Why the change to Foster Care is not really a change at all.

Sorry for the lack of posts lately, I need to get better about that. I think about blog ideas and often say to myself “this would make a great blog post!” But alas, somewhere between my thought and my laptop things get lost. I think the real problem here is that I barely use my laptop for anything other than bills and working from home at times. My iPhone can do almost everything that my laptop can do, except that it is really hard to write  blog posts on it.

Anyway, last I left you I announced that we were switching from adoption to being licensed as straight foster care with the ability to adopt if the children’s rights get terminated and there are no family members or kin available to adopt.

I am back here today, a day before we meet with the licensing social worker again, to explain the switch a bit more. At the beginning of this whole process, a little over a year ago our hearts were torn as to which direction to take. At the time we felt both a pull towards helping kids in need by offering them a home and love. We quickly ruled out international adoption (costs) and infant adoption (I particularly felt called to focus on older children and/or sibling groups), so that left adoption from foster care or straight foster care.

I am a tad embarrassed to say this but, 1 year ago, I immediately vetoed straight foster care. I was scared and could imagine how hard it would be to open my home and love a child(ren) and then let them go and live somewhere else. I rationalized that it would be too hard and that God would understand that foster care just wasn’t my mission field.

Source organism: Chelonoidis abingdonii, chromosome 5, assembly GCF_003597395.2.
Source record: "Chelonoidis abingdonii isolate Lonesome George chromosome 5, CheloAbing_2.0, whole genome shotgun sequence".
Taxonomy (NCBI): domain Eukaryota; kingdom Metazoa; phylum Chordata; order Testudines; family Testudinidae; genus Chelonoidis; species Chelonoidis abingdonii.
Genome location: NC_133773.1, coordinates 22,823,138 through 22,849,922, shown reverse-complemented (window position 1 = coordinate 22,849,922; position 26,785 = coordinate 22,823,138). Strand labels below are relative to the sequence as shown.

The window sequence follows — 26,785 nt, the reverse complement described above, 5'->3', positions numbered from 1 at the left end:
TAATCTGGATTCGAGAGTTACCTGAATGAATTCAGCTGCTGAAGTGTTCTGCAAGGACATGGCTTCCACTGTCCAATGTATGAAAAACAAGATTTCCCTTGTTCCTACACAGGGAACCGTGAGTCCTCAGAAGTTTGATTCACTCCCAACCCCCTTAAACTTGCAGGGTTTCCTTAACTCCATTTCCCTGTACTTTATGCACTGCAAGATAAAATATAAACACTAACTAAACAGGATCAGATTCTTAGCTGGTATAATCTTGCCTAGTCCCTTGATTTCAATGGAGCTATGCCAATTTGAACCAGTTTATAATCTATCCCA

Throughout this past year, there have been moments that pull on my heart, things I hear or read, that made Joel and I reconsider foster care. The major game changer was the moment that Joel and I had made the decision to switch. When we decided I was still nervous, but something AWEsome happened (I capitalized the awe because it cannot be from anything but God). This whole year I have had a burden on my heart for helping kids in need and opening my home to them. I figured that in the adoption process that burden would get smaller and go away. Once Joel and I made the decision final and changed the plan and told the county and our agency, I felt a peace and a calm that I cannot explain.

Even now, as we are getting closer and closer to becoming licensed as a foster care provider in Scott County (we have a meeting tomorrow to discuss what we have left in the process as we completed many of the requirements during the adoption process) I have questions and anxiety comes up, but when I stop and think of the kids in need that we are helping I feel that calm and peace once again. I have not experienced anything like that in my life.

I am so grateful for a great and patient God. A year ago, I firmly said “No way, I will never do foster care. Too hard!”. God instead of getting frustrated (as any human would) saw the path that I choose to take and worked slowly on my heart where I was this past year. Eventually with prayer and waiting on that small voice and burdens on my heart I got to the point where I believe that God wants me right now. I do not begin to say that I know what God wants from me in my life, my hope in my life is that when I think I know where God wants me, I go there. Right now, Joel and I feel God wants us in foster care, that may change in 6 months or in 10 years we may still be in foster care.

This photo  explains how I feel the last year has been on my walk with God.


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